Touch-screen tablets offer a useful platform between smartphones and laptop computers, and their use has taken off worldwide. Recent surveys estimate that more than half of all American adults own a tablet and roughly 60% of Europeans access the internet through a tablet.
Engineers and researchers at KACST are now looking to feed the appetite for such devices in Saudi Arabia with KTAB, the first tablet to be designed and manufactured in the kingdom. This device is a starting point from which KACST ultimately envisions building a thriving domestic mobile technology manufacturing sector.
KTAB was conceived in the aftermath of an earlier computational success at KACST, says Abdulaziz Bhybha, one of the project’s managers. Since 2008, KACST researchers have been working to develop ‘system-on-chip’ (SoC) devices. Such systems incorporate all the components necessary for computing into a single, miniaturized chip, rather than requiring separate hardware for graphics, data transmission and processing. KACST decided to build its own tablet by utilizing the knowledge and experience gained from developing SoC devices, explains Bhybha. In principle, this work gives the KTAB team an important head start, as SoC components represent one of the most expensive and technologically complex elements of a high-end mobile electronic device.
Back to basics
But there were many hurdles in the way. The KACST team had limited access to the necessary technology, a lack of relevant expertise, and no prior experience in developing tablets. Accordingly, the group began by looking at what other manufacturers had done, convening a dedicated team to reverse engineer other commercial devices and see what features and approaches might work best for KTAB. From there, the engineering team devised a strategy for the development and construction of every element of the tablet: industrial design, mechanical components, software, and so on. The resulting report offered a valuable technical roadmap for the next several years. External collaborations were also critical in the strategic planning process, and KACST engaged in consultation with research institutions and leading technology companies around the world.
The current conception of KTAB is a lightweight Android-based device with a 10-inch screen, weighing less than 500 grams. The first-generation KTAB will not be built around the SoC technology, but will instead use a standard CPU and associated components; although the more sophisticated SoC architecture will be at the core of future iterations. The KTAB team has been working with high-end hardware components for its CPU-based system to ensure the device can be readily upgraded. At the same time, affordability is a priority, and Bhybha notes that the team is aiming to strike a balance that will allow them to deliver a quality tablet that costs no more than US0.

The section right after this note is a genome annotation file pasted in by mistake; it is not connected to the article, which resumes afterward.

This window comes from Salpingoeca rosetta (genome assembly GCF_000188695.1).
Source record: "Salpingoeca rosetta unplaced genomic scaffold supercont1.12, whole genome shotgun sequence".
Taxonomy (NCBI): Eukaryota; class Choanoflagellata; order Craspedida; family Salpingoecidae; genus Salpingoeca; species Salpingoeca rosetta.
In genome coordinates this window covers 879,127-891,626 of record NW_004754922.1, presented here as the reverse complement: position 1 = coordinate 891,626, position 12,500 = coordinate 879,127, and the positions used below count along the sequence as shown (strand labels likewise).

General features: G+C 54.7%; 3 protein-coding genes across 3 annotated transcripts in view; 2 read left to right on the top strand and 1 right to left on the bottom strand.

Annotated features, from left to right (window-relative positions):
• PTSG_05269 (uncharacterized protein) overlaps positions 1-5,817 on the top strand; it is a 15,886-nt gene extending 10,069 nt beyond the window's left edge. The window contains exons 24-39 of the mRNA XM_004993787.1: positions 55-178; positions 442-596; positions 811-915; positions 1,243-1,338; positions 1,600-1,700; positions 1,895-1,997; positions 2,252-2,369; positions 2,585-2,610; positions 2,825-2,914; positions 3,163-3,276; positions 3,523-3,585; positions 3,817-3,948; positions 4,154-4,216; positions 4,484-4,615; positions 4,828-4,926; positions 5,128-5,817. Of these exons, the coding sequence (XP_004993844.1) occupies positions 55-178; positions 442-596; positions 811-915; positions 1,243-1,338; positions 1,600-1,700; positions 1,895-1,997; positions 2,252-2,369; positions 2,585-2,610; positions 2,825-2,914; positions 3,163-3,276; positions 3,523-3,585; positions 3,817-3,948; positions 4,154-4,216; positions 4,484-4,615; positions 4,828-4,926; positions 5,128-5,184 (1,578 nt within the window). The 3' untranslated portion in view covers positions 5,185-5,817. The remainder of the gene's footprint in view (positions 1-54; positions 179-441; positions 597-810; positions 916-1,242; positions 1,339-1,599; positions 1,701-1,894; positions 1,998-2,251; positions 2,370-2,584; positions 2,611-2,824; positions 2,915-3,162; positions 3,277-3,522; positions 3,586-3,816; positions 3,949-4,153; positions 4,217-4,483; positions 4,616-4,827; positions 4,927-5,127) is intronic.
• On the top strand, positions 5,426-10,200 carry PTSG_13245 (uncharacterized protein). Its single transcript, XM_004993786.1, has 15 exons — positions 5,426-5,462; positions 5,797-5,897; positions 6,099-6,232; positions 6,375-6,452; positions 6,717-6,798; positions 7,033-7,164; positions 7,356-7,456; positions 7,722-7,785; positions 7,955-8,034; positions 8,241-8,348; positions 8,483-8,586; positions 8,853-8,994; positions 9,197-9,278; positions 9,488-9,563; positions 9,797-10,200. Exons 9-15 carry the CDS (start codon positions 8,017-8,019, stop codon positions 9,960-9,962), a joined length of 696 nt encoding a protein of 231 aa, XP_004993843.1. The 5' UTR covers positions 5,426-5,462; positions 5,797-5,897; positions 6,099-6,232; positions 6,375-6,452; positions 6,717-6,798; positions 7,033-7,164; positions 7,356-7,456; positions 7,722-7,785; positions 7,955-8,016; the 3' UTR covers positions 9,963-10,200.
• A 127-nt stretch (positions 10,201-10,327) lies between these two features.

KTAB will ultimately be made available to the general consumer market, but KACST has initially focused its development efforts on building a device targeted at the educational sector. “There are no statistics about tablet ownership in Saudi Arabia,” says Bhybha, “but we know that tablets are not being used in classrooms and that not every student has a tablet, which creates a big market.”
The first-generation device will be preloaded with educational software and tools that can be used by students, teachers and school administrators. The device will also be manufactured with young users in mind. “It is sized appropriately to be carried in students’ bags as a book; hence the name ‘KTAB’, which means ‘book’ in Arabic,” says Bhybha, “and it is designed to handle shocks that might occur from students dropping it.”
The beginning of a boom
KACST currently envisions a 2018 release date for the first-generation KTAB, with the wider goal of producing the region’s leading smart device brand by 2020. Although KACST will initially retain ownership of the technology, the organization is also considering other options that could further accelerate the commercialization of KTAB. “KACST is open to transferring the technology and know-how to a new company, or to allowing some of the KTAB team to join a new company,” says Bhybha.
If the launch is a success, manufacturing will be relocated to a facility in Riyadh. This shift to domestic production will be essential if such devices are also to be used by government officials, particularly those involved in military or other security-related functions. Such a move will also lay the foundation for the local manufacture of a host of other internet-connected devices, including mobile phones and smart household appliances.
The KTAB initiative also aligns well with the Vision 2030 plan formulated by the Saudi Council of Economic and Development Affairs. Among other objectives, this framework recognizes that, as the era of oil-based economies begins to draw to a close, the nation must focus on constructing a more forward-looking, knowledge-based economy. To this end, Bhybha is hopeful that a burgeoning consumer technology economy will also help fuel the ongoing growth of the country’s software development community. “Saudi IT companies are especially well-developed in software and applications development, and we can collaborate with them to add to local content production,” says Bhybha.